Decentralizing Money Services – “The Treasury Could Bun Dong”
Author: Jason Dookeran
Most people know where the Treasury is in Port of Spain. It have a whole street named Treasury Street!. The Treasury is the heart and soul of Trinidad’s economic system. It makes the dollars we use to buy everything from cars to doubles. In a recent soca song, Full Extreme, the refrain went, “The Treasury could bun down, We jammin’ still, we jammin’ still” 💃🏼
But what would happen if the Treasury were to actually burn down? To start with, all the money inside it would go up in a puff of smoke. More importantly, the government would have a more challenging time putting money into circulation. Centralized monetary systems have the shortfall of relying on a single entity that keeps and maintains the currency’s value. In a decentralized system, it’s a bit different.
The Change in Systems
Money services such as lending, borrowing, even mortgages are built on a centralized system where a credit score determines if you can borrow money or not. Usually, this means if you don’t pay your bill to Digicel or Flow, after a few months, they disconnect you, and no other company will do business with you until you clear your deficit. 😥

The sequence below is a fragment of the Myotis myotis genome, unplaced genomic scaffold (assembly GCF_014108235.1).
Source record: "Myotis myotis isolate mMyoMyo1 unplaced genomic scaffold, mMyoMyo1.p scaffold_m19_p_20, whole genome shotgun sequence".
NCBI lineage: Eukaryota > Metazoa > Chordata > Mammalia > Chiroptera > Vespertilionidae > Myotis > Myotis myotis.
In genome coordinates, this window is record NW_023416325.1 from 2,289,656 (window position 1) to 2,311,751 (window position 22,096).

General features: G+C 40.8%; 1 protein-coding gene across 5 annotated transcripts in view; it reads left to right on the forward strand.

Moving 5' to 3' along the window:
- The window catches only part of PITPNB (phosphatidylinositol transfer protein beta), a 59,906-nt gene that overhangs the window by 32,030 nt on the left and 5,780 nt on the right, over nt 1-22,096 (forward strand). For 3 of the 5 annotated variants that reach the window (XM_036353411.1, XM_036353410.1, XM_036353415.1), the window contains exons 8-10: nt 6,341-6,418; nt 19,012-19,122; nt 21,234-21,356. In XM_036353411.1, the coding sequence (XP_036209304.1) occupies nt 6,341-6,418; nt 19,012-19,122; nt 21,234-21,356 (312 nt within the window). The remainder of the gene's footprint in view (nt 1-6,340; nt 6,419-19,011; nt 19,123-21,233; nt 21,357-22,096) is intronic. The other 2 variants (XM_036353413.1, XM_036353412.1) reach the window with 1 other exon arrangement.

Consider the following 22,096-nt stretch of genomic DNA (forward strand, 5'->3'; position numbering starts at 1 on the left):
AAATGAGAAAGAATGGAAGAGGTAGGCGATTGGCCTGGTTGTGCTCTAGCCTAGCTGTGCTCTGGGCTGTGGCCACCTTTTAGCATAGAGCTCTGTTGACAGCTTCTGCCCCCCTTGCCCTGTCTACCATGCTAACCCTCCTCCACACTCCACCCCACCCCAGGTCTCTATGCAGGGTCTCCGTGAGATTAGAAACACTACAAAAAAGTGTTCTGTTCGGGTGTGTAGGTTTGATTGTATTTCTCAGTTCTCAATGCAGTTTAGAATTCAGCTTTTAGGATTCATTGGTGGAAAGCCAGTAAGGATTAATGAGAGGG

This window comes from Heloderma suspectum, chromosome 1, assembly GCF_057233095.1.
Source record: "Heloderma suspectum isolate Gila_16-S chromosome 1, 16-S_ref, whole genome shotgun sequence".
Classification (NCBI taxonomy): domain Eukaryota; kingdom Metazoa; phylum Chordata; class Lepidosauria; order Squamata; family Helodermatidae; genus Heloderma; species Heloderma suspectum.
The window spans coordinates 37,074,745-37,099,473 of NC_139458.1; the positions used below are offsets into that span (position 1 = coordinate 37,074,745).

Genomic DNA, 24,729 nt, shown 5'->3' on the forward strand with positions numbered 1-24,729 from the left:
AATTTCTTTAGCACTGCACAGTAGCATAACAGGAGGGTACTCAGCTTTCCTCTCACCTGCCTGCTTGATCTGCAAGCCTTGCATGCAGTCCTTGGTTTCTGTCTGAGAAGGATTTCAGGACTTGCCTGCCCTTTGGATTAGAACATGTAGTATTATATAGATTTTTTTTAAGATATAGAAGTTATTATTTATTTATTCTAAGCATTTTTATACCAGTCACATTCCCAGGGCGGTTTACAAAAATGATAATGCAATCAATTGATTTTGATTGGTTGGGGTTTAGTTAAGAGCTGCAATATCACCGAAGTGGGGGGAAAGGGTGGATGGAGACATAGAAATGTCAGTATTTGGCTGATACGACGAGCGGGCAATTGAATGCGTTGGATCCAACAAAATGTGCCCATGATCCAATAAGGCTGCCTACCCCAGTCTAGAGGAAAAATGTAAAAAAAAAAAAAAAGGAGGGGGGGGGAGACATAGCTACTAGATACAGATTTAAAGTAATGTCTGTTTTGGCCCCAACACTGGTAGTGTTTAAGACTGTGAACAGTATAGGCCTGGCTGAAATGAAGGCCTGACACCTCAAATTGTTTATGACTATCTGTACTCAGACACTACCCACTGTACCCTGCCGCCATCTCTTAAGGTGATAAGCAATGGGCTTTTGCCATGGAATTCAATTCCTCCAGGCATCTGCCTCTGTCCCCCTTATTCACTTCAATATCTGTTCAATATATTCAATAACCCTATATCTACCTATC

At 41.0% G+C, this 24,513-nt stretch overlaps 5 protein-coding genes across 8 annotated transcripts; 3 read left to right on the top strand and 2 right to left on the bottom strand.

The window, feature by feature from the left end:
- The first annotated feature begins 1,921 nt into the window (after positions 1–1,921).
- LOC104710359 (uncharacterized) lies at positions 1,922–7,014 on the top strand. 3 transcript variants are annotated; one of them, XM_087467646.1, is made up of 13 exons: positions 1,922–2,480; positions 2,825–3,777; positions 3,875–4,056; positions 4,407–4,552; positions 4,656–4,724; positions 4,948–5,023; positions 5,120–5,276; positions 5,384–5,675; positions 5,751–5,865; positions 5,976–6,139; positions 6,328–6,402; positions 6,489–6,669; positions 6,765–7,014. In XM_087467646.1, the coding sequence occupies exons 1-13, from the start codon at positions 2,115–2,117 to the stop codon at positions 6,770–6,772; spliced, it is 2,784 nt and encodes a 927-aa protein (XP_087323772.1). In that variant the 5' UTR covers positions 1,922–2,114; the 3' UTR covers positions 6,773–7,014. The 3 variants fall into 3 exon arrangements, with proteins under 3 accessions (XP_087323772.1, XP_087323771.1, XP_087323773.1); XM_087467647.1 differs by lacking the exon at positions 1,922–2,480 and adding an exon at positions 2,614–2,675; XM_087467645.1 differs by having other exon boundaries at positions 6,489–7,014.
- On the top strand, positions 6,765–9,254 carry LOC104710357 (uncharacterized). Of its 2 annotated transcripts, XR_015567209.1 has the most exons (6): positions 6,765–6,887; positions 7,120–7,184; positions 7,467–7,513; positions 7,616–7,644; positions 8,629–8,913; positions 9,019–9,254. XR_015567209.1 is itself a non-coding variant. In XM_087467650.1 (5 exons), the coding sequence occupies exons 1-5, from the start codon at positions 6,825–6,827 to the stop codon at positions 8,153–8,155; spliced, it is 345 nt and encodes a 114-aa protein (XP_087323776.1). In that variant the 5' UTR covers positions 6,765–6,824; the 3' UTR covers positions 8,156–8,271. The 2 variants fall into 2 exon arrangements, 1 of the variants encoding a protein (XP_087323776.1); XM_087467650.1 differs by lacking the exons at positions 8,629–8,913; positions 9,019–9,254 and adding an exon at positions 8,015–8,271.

A centralized system such as a credit score relies on all parties updating the score. The problem is that if you have a fault on an account that’s not due to anything you did, it’d still register as being your fault. Thus, failing to pay a power bill, for example, could affect your ability to afford a house.🏡
Decentralized systems rely on exchanges to “exchange” money or crypto of one type for another denomination of coins of the same value. In a decentralized system, you can borrow money from an exchange based on your own stake in that exchange’s operation. The stake serves as your collateral but also earns you interest. This borrowing system is partially how individuals who take part in yield farming make their rewards.
In addition to our recent series on decentralized finance, to learn even more on the subject, you might check out The New York Times’ very in-depth explanation of crypto banking and de-fi.
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